A full analysis of these empirical claims is beyond the scope of this analysis and has been fairly fleshed out by other feminists. The main point that I want to reemphasize is that patriarchy is a social system that distributes power unevenly between men and other genders and concentrates it primarily in the hands of men as a group. We can see this in the way society is structured and functions both on a macro and micro scale, and that this distribution of power isn’t universal, nor does it affect all men and women in the same way. However, we are still at liberty make some useful observations regarding its effects.

The primary effect of patriarchy that impacts women is misogyny. In an APA blog post, philosopher Kate Manne explains some of her thoughts regarding misogyny and its relation to patriarchy:

“I was so frustrated with what commentators were saying about misogyny—that it had to be hatred directed at women as a class, harbored deep in the heart of an individual misogynist. But that makes no sense of misogyny as a political phenomenon.

“My first basic thought was, what would we expect misogyny to be, understood as the most hostile and toxic manifestation of patriarchal ideology? Not a uniform hatred of women, surely. Patriarchal social structures, in conjunction with the ideology that governs them, work to make women into men’s deferential, attentive social subordinates, and to mask many of the forms of dominance and power which men have over women. Patriarchal social relations are designed to look as amicable and seamless as possible, in other words. So why would even the least enlightened of men within a patriarchal culture be hostile towards women across the board, or as a social class in its entirety? We might expect him to have a low opinion of women’s capacities in masculine-coded arenas, say (which I think of as being sexist). But having a low opinion of someone is one thing; being hostile toward them, quite another. Women will often be far too pleasant and convenient to have around to be an object of his hatred, at least when things are going smoothly.”

In other words, the idea that misogyny is “the hatred of women” is generally unhelpful and fails to explain and predict what we actually see. Instead, we need to be a little more nuanced when it comes to understanding how patriarchy functions and is manifest through things like misogyny. An example of the subtleties of misogyny in practice can be found in an article published by The Guardian titled “AI programs exhibit racial and gender biases, research reveals“, which explains that researchers have found that Artificial Intelligence (AI) programs pick up on racial and gender biases through studying the way humans use language:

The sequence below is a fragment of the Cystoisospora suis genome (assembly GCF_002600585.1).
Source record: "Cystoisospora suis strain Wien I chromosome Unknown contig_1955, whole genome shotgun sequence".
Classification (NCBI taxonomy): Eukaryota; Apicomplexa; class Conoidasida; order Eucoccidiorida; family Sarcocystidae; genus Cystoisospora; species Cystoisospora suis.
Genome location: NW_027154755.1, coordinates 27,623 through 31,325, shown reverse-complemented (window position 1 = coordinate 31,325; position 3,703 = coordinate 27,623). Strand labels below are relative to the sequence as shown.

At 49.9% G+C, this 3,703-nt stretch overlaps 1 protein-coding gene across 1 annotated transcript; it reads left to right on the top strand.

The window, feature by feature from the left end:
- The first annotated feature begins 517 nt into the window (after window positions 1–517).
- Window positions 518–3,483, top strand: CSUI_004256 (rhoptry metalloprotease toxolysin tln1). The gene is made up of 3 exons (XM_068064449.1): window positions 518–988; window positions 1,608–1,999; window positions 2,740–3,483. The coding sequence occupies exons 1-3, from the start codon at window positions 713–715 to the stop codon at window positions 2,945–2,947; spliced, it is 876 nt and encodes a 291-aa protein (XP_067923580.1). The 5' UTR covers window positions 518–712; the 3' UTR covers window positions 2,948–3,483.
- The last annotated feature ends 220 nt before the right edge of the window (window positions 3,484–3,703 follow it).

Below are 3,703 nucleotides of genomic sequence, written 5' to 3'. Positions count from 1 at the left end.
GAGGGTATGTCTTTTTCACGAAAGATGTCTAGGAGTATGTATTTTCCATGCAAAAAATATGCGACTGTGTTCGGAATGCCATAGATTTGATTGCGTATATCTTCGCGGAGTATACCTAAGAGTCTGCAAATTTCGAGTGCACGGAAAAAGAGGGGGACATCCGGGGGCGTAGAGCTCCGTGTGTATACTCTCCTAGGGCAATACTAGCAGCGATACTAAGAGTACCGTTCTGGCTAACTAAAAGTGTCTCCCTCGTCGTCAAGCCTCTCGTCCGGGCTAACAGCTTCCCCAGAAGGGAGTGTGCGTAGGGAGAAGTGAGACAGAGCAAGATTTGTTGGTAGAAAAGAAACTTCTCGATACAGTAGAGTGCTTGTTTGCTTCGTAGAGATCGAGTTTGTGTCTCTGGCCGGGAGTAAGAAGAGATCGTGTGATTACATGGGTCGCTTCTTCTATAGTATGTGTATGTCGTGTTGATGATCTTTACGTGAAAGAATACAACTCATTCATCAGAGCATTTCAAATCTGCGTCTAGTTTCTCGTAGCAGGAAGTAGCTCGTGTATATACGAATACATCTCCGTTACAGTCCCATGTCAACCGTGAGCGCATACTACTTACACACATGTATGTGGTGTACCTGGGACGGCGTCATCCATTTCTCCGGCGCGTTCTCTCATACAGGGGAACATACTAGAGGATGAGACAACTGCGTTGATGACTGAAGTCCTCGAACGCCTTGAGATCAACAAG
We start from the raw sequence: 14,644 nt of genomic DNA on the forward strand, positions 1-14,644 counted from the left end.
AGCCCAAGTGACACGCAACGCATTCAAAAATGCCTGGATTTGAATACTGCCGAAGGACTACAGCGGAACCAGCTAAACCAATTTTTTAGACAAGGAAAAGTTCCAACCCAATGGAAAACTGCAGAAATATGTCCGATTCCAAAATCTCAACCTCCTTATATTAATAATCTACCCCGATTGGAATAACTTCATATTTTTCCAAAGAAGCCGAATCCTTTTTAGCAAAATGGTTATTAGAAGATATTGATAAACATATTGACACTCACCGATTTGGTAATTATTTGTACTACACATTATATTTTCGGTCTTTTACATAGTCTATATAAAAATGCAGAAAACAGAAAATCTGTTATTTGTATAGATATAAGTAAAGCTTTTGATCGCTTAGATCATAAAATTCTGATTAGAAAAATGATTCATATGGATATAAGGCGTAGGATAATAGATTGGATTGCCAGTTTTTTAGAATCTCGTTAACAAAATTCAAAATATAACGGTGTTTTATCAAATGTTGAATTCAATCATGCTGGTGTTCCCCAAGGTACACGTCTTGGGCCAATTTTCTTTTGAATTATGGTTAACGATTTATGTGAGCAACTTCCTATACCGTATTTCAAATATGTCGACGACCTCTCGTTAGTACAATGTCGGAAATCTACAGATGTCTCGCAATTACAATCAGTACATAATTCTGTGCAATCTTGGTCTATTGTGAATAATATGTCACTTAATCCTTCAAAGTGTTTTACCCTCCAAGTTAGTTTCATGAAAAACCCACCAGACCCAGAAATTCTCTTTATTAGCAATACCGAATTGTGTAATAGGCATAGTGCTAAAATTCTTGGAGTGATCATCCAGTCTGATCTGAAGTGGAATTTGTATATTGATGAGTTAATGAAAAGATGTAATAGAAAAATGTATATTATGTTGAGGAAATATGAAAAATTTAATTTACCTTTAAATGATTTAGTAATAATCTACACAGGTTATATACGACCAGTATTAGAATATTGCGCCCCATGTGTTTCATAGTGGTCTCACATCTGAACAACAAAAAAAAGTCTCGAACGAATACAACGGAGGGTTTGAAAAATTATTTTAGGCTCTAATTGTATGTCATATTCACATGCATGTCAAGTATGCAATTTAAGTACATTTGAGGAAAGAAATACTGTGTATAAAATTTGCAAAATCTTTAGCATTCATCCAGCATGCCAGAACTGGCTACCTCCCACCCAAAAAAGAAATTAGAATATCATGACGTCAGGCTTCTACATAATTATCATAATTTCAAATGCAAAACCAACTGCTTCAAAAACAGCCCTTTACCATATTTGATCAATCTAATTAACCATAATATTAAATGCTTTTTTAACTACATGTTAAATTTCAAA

“In the past few years, the ability of programs such as Google Translate to interpret language has improved dramatically. These gains have been thanks to new machine learning techniques and the availability of vast amounts of online text data, on which the algorithms can be trained.

“However, as machines are getting closer to acquiring human-like language abilities, they are also absorbing the deeply ingrained biases concealed within the patterns of language use, the latest research reveals.

“Joanna Bryson, a computer scientist at the University of Bath and a co-author, said: ‘A lot of people are saying this is showing that AI is prejudiced. No. This is showing we’re prejudiced and that AI is learning it.’

“The [program’s] approach [to learning language], which is already used in web search and machine translation, works by building up a mathematical representation of language, in which the meaning of a word is distilled into a series of numbers (known as a word vector) based on which other words most frequently appear alongside it. Perhaps surprisingly, this purely statistical approach appears to capture the rich cultural and social context of what a word means in the way that a dictionary definition would be incapable of.”

In other words, a statistical analysis of our everyday language use reveals that humans have implicit, or unconscious (not just explicit, or conscious) racial and gender biases. These biases can affect our individual decisions as well as the way institutions and societies operate and do a lot of work as far as explaining how racism and misogyny affects people in the real world.

Of course, it is also worth noting that racism can intersect with misogyny, so the way misogyny is experienced by women of color can be very different than the way white women experience it. It is also important to understand that “intersect” does not mean “additive”. In other words, the experience of misogyny for women of color is more than the “sum” of what you would get if you tried to think of it in terms of a simple arithmetic algorithm adding misogyny and racism together (i.e., we can’t think of it as a simple addition problem like 2+2=4). In reality, it’s much more complicated than that. Thus, patriarchy and misogyny can operate, and are experienced, in very different ways since the distribution of power along gender and racial lines is nowhere near uniform within societies as well as between them. They also happen to “intersect” with other systems of power (including but not limited to racism, heteronormativity, cisnormativity, ableism, etc.), thus making the reality much more complicated than even most feminists will acknowledge.

With these ideas in mind, hopefully feminists will be able to do a better job of explaining their ideas and experiences to outsiders. Of course, there is no convincing to be done if one is engaging with the disingenuous person, but if we play our cards right, we can do a better job of communicating our ideas to those who are genuine.